It’s crystal that it’s important to you that a person you have sex with is loyal to you and also doesn’t ditch you; that you’re not likely to feel comfortable with a sexual situation where you’re not strongly sure that’s not going to happen. That’s something that’s important to a lot of people, and also something that informs a lot of people’s decisions about who they have sex with and when they have any kind of sex. Some people are comfortable just going on hope and a prayer and seeing what happens, feeling capable of managing any rough emotional fallout. Other folks need more than that, or know they either aren’t up for handling that kind of fallout, or really want to try and avoid it.
You sound like the latter to me, and I’d honor yourself in your own wants and needs there. If you want and need those things, and it sounds like you do, take good care of yourself in that by taking the time to be pretty darn sure you’re going to get those needs met. You also seem to be saying it’s possible this guy has treated other partners poorly in the past, and it certainly sounds like more than one girl has not had a stellar experience with him. While sometimes people just talk trash, it’s always sound to figure you can’t know what’s trash and what’s truth in this kind of situation until you take more time to see how this person actually behaves over time.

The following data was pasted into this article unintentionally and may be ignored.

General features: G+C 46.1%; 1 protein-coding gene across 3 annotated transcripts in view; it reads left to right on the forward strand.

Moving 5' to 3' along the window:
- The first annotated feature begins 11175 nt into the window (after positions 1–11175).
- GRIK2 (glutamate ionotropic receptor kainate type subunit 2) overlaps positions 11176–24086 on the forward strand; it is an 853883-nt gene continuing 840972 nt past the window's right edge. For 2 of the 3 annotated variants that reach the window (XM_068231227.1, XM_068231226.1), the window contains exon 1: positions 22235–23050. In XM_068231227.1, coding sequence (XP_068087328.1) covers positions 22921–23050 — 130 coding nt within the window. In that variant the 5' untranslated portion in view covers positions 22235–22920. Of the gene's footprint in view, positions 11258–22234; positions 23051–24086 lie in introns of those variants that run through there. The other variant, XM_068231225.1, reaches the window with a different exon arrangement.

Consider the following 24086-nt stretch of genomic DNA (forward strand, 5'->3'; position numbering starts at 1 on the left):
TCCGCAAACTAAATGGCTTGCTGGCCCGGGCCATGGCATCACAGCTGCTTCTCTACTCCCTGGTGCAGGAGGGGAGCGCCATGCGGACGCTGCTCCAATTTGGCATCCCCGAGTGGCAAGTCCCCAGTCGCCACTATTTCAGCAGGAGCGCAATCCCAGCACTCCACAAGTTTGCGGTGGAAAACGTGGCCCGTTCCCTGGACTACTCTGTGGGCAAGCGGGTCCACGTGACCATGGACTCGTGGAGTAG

He says that I’m going to be perfect in bed. How do I know I’ll be good? I really need to know!
This is another one of those things you can’t know, but I’d also think about why it’s so important to you to “be good in bed.” Being sexual with someone is an intimate thing to do with them, and when we’re getting that close to somebody, it should be okay to be as human as we are, including sucking at things sometimes or not knowing what the heck we’re doing. If you feel like you have to be perfect or worry you won’t perform up-to-par, remember, this isn’t supposed to be a performance. Sex — the first time or the 201st — is supposed to be an experience, and one where, ideally, all that’s expected of you is that you be yourself, you let the other person be themselves, and you both treat each other with care.